Metastable clusters and channels formed by active particles with aligning interactions
Simon Nilsson & Giovanni Volpe
New Journal of Physics 19, 115008 (2017)
We introduce a novel model for active particles with short-range position-dependent aligning interactions and study their behaviour in crowded environments using numerical simulations. When only active particles are present, we observe a transition from a gaseous state to the emergence of metastable clusters as the level of orientational noise is reduced. When passive particles are also present, we observe the emergence of a network of metastable channels.
Simon Nilsson defended his Master thesis in Complex Adaptive Systems at Chalmers University of Technology on 14 June 2017.
Thesis title: Collective Dynamics in a Complex Environment
Thesis advisor: Giovanni Volpe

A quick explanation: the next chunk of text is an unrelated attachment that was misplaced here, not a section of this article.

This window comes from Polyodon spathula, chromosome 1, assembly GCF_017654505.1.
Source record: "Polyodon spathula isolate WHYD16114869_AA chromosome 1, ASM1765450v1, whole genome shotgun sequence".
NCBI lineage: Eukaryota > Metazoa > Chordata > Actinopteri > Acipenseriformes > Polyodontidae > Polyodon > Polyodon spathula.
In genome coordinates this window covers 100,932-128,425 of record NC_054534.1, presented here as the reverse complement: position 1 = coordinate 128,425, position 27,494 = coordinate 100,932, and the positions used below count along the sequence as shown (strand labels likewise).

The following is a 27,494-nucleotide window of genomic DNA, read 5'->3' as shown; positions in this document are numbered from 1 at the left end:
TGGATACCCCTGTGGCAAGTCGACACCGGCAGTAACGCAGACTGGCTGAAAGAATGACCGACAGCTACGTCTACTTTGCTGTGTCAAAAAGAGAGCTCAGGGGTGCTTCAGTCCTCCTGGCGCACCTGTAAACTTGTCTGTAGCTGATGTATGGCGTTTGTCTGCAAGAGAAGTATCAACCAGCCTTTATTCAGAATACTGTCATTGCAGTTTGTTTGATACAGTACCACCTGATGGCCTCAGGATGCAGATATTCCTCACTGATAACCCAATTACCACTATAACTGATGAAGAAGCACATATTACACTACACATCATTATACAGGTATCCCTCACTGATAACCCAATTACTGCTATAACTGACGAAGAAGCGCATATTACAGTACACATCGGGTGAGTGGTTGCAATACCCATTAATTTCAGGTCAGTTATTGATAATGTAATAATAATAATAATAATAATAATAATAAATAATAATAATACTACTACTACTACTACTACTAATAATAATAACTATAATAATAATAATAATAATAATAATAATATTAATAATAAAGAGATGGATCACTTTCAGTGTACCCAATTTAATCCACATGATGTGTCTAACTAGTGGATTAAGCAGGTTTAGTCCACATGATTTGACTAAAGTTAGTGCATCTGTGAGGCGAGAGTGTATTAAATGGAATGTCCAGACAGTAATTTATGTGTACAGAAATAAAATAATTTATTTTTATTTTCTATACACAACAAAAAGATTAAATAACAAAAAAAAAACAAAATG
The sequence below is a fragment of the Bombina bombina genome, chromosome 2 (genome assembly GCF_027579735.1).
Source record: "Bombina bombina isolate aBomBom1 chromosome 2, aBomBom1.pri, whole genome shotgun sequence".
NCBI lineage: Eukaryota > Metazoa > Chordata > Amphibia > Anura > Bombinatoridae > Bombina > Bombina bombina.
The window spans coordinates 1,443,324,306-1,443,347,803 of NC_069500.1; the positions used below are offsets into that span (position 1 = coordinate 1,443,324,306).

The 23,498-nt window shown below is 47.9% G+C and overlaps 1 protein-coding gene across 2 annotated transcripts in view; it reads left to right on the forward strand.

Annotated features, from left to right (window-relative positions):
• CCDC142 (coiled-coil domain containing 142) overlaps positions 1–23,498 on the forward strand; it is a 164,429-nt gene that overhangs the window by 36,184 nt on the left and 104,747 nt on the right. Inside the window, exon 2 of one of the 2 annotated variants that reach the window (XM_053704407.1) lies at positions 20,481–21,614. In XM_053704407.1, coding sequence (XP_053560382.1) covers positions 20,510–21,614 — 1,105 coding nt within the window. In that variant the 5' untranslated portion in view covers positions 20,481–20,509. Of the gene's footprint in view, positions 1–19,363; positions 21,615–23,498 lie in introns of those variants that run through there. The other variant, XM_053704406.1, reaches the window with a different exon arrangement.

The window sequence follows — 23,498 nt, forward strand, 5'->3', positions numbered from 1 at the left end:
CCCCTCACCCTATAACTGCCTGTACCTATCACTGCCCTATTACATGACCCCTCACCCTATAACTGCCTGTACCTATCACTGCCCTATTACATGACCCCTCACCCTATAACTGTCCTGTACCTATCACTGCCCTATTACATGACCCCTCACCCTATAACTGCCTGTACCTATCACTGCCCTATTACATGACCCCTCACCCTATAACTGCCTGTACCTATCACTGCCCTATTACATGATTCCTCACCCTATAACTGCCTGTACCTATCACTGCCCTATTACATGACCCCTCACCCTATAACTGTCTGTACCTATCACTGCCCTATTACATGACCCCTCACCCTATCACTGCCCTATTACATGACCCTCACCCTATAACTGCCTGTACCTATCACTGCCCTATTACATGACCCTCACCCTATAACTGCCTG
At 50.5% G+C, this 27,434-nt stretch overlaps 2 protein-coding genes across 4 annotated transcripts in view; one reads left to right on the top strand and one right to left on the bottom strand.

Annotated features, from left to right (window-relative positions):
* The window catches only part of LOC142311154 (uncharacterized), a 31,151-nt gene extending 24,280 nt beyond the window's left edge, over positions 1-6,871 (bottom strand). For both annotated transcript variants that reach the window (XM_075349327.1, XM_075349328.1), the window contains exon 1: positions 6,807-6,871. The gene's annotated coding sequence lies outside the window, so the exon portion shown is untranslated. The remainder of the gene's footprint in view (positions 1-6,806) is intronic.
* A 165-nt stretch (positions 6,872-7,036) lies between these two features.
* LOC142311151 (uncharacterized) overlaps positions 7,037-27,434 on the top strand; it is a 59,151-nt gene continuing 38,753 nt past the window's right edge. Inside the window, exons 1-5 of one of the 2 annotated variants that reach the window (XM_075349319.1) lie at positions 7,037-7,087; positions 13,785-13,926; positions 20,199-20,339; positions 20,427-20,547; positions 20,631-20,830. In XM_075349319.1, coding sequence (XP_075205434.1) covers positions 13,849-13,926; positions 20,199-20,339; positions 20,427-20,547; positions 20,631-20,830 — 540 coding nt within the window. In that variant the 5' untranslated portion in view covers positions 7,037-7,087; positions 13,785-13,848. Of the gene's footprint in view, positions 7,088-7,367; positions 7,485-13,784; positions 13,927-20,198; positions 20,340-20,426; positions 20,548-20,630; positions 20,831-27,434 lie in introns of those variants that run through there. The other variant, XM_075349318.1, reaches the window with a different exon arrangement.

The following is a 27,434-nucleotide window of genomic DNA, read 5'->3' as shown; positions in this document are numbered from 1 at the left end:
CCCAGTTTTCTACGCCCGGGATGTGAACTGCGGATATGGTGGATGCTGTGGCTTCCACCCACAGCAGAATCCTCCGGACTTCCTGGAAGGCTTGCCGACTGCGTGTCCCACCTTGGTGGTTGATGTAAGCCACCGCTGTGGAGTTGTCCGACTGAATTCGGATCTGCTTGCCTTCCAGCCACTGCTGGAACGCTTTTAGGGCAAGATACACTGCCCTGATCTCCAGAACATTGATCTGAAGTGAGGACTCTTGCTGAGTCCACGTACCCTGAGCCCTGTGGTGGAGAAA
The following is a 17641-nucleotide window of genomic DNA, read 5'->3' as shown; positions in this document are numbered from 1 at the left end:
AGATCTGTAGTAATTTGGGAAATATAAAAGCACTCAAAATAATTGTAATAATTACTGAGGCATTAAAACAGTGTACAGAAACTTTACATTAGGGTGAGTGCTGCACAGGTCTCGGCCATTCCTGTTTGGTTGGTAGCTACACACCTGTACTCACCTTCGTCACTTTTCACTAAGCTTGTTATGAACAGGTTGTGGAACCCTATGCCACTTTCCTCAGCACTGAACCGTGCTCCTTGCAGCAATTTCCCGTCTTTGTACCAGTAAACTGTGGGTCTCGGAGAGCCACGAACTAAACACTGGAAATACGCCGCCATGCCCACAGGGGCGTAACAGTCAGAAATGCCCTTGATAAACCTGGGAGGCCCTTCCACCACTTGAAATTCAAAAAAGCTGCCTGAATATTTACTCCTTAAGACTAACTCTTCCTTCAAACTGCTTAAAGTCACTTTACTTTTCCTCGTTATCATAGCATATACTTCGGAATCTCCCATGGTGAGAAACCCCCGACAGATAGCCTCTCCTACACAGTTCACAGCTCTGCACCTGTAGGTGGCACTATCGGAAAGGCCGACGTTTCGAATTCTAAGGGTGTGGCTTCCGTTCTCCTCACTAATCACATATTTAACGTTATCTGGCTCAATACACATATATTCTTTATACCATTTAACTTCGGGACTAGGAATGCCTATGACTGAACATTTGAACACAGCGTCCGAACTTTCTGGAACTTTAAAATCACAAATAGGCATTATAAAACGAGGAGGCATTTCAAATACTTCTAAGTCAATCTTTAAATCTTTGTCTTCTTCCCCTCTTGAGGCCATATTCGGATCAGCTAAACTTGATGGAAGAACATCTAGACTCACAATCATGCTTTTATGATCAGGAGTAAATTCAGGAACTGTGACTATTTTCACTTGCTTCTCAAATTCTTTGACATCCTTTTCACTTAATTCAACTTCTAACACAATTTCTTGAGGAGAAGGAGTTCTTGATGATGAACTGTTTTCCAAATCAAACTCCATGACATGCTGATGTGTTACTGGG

Collective behaviour is a phenomenon that often occurs in systems of many interacting individuals. Common macroscopic examples of collective behaviour are flocks of birds, swarms of insects and crowds of people. On the microscopic scale, it is often observed in so-called active systems, constituted by self-propelled particles, also known as active particles. Motile bacteria or synthetic microswim- mers are among the most commonly studied active particles.
The potential applications of collective behaviour and understanding thereof encompass multiple disciplines, ranging from robotics and medicine to algorithms, like ant colony optimization. However, the apparent complexity makes under- standing an intimidating task. Despite this, simple models have proven successful in capturing the defining characteristics of such systems.
This thesis examines a well-known model of active matter and expands it to incorporate necessary components to explore the effects a complex environment has on this pre-existing model. Additionally, a new model is proposed and explored in purely active systems as well as in complex environments. Simulations show that a phase transition between a gaseous state and the formation of metastable clusters occurs as the level of orientational noise decreases. Furthermore, they show that this model describes the formation of metastable channels in a crowded environment of passive particles.